NEW YORK (TheStreet) -- According to those who know, copper is currently trading at almost $3.22/pound. That spot price is trending downward -- the average price over the last six months has been about $3.30.
But, when applied to its most common use, as wires carrying electric signals between homes and offices, the
deal to acquire the rest of Verizon Wireless from
shows a different truth.
Copper is worthless.
It's one of the ironies of the Moore's Law era that, even if a technology's efficiency improves dramatically with time, it can become obsolete as more reliable, and better, technologies supersede it.
Conventional hard drives are being replaced by memory chips because chips are faster and, in time, seem poised to become cheaper. Copper, despite advances like Digital Subscriber Line (DSL) and the cable industry's DOCSIS standards, is being replaced by wireless technologies.
You might call this Hedy Lamarr's revenge.
The 1940s Hollywood star
, with composer George Anthiel, for creating the signal-hopping technology that now powers WiFi and most major wireless networks. The idea, designed to help win World War II, was to coordinate the equivalent of player piano rolls, to switch frequencies as you would notes, so those in the middle who didn't know the tune couldn't hear what was being said.
When this is applied using modern Digital Signal Processors (DSPs), you get a highly efficient scheme to pack tons of bits into a minimum of airborne frequency. As phones have become mobile Internet clients, it means that copper networks become obsolete, unless they have enough optical fiber behind them to handle long-haul traffic.
Even then they're not a profit center, because Wide Division Multiplexing -- replacing a single on-off white light signal with a range of colors -- means the carrying capacity of fiber has zoomed, making each line less valuable.
Verizon is paying the equivalent of its entire market cap, or $130 billion -- the equity in both its wireline and wireless network holdings -- to gain full control of its U.S. network from Vodafone. In other words, the equity value of its wire holdings is less than zero. A lot less.
Markets have a way of figuring these things out, and adjusting accordingly. The value of your stock is the last price paid for a share. The value of your house is based on the price of the last house around you that sold. Location, location, location.
Copper, in terms of telecommunications, is not a place you want to be now. It's Detroit. The only value it has is as a monopoly connection between captive customers and fast Internet resources, and even that value is disappearing. My family has had only wireless phones for several years, and the only reason we have cable is for the fast Internet. But if our wireless carrier could offer a competitive price....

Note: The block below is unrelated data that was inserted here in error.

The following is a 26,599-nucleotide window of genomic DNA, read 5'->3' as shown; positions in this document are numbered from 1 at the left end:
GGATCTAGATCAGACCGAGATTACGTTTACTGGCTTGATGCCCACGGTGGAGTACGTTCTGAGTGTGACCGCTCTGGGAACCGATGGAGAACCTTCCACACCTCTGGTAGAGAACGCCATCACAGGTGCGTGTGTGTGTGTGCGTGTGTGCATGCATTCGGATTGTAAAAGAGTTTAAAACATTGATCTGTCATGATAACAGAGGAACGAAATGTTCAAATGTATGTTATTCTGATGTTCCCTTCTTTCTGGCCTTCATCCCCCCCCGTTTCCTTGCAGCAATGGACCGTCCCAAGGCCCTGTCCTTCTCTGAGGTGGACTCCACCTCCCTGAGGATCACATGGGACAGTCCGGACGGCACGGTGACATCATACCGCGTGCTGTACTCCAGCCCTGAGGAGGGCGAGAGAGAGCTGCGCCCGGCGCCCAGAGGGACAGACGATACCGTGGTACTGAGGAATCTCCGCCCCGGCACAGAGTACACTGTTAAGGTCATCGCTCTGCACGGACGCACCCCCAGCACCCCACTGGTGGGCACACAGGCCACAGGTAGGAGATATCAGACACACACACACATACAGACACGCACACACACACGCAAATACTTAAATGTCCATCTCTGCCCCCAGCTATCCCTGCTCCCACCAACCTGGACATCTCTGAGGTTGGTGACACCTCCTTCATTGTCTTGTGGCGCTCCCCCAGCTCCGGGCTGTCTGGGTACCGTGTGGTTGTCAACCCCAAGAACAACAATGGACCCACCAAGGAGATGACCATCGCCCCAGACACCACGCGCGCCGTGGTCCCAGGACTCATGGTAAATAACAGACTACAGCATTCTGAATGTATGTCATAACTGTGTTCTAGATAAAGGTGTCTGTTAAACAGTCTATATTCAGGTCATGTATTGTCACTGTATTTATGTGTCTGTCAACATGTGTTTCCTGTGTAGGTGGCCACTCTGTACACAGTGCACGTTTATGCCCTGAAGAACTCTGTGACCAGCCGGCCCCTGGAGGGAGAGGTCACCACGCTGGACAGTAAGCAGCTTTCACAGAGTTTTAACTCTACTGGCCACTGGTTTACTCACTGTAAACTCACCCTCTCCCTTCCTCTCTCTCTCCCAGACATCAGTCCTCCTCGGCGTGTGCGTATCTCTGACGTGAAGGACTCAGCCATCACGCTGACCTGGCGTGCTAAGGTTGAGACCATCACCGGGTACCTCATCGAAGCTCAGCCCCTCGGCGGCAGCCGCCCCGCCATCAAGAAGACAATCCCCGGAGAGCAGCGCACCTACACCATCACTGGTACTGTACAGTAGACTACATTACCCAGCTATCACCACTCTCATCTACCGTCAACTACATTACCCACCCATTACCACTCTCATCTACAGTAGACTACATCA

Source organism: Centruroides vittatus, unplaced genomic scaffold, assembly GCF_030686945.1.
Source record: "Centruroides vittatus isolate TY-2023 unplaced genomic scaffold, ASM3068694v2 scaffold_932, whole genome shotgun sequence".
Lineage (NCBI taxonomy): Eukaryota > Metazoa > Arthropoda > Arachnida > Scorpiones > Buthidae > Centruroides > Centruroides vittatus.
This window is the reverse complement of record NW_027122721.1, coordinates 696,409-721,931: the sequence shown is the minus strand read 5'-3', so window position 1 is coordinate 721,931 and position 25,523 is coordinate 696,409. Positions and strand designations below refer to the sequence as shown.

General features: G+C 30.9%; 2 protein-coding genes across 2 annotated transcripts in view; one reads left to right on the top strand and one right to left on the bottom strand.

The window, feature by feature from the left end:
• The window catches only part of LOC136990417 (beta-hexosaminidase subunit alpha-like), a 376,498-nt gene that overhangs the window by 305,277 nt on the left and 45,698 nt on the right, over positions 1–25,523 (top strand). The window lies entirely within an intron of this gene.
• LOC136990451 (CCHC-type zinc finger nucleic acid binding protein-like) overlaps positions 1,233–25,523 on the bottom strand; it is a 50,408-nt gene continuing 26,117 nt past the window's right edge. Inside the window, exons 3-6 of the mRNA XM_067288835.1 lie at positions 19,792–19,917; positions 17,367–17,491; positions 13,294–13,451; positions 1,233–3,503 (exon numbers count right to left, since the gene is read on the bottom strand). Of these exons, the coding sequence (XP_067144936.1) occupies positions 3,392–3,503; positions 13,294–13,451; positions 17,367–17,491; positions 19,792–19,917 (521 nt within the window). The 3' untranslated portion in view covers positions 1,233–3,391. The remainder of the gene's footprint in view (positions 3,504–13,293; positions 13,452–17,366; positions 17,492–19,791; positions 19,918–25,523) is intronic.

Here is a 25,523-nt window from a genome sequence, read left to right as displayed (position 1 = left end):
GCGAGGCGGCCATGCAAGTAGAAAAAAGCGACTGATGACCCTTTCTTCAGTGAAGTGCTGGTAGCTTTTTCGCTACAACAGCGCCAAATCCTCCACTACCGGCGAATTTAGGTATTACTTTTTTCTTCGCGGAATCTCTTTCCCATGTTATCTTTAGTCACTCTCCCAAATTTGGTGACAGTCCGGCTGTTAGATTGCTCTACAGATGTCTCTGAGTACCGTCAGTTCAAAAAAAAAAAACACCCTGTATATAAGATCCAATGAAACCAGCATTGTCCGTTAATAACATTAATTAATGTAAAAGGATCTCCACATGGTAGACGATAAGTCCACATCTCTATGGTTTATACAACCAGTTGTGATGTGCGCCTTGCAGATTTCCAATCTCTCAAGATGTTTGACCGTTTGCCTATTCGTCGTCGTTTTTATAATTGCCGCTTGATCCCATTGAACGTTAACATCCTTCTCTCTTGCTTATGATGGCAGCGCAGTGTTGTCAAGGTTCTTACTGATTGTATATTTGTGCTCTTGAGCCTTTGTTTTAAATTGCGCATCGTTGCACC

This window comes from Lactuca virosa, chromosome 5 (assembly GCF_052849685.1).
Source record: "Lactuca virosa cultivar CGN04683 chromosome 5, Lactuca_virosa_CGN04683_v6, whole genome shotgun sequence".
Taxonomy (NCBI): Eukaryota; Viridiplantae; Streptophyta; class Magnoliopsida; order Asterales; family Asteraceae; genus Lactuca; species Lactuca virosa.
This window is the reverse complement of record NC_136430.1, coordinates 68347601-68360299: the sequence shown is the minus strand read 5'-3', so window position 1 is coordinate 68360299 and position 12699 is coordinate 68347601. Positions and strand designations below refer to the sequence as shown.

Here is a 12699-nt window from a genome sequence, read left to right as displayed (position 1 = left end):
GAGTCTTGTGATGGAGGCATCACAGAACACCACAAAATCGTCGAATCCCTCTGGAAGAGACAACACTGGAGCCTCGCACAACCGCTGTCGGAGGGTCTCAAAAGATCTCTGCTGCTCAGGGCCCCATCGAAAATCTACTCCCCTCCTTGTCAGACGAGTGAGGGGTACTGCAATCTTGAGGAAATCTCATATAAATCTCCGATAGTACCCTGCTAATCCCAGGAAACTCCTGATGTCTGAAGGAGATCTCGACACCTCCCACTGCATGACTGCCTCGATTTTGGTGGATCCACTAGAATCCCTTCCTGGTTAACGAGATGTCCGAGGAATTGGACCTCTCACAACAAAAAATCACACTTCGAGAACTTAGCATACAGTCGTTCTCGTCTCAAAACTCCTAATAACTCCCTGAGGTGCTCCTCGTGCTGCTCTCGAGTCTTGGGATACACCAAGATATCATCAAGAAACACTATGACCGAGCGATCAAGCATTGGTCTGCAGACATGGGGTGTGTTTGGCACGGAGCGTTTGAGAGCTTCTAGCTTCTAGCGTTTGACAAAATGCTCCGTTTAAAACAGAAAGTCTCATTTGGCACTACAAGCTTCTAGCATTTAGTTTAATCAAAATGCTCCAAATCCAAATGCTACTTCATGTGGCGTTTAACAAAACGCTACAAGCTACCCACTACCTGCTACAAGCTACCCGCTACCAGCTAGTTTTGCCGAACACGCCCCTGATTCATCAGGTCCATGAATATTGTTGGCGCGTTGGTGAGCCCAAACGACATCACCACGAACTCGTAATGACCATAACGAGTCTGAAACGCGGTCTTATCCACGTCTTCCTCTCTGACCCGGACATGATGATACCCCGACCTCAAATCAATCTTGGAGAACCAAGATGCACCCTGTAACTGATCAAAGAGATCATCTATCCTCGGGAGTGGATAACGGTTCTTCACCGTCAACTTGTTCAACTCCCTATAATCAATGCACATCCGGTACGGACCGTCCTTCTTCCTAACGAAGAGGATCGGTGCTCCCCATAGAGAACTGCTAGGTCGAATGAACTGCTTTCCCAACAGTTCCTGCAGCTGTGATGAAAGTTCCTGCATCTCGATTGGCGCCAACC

Now, what happens to the value of companies like
, and even
Time Warner Cable
, as this realization that "copper is worthless" hits home, as the dust settles from Verizon-Vodafone?
Copper has been regulated by the federal government as a monopoly -- guaranteeing a return on capital -- for more than a century. It costs money to maintain a neighborhood's copper phone lines, and the need for "universal service" keeps copper alive, through subsidies.
What happens to those policies once copper is deemed obsolete?
Ever since I became a reporter, and for many decades before, our telecommunications has been based on the dance between Washington and New York, an assumption of scarcity and a need for capital investment, to keep our wired networks going.
There are billions of dollars to be made in engineering the government transition away from copper, and in dealing with the obsolete copper infrastructure. That game is now afoot.
At the time of publication the author had no position in any of the stocks mentioned.
This article was written by an independent contributor, separate from TheStreet's regular news coverage.
Dana Blankenhorn has been a business journalist since 1978, and a tech reporter since 1982. His specialty has been getting to the future ahead of the crowd, then leaving before success arrived. That meant covering the Internet in 1985, e-commerce in 1994, the Internet of Things in 2005, open source in 2005 and, since 2010, renewable energy. He has written for every medium from newspapers and magazines to Web sites, from books to blogs. He still seeks tomorrow from his Craftsman home in Atlanta.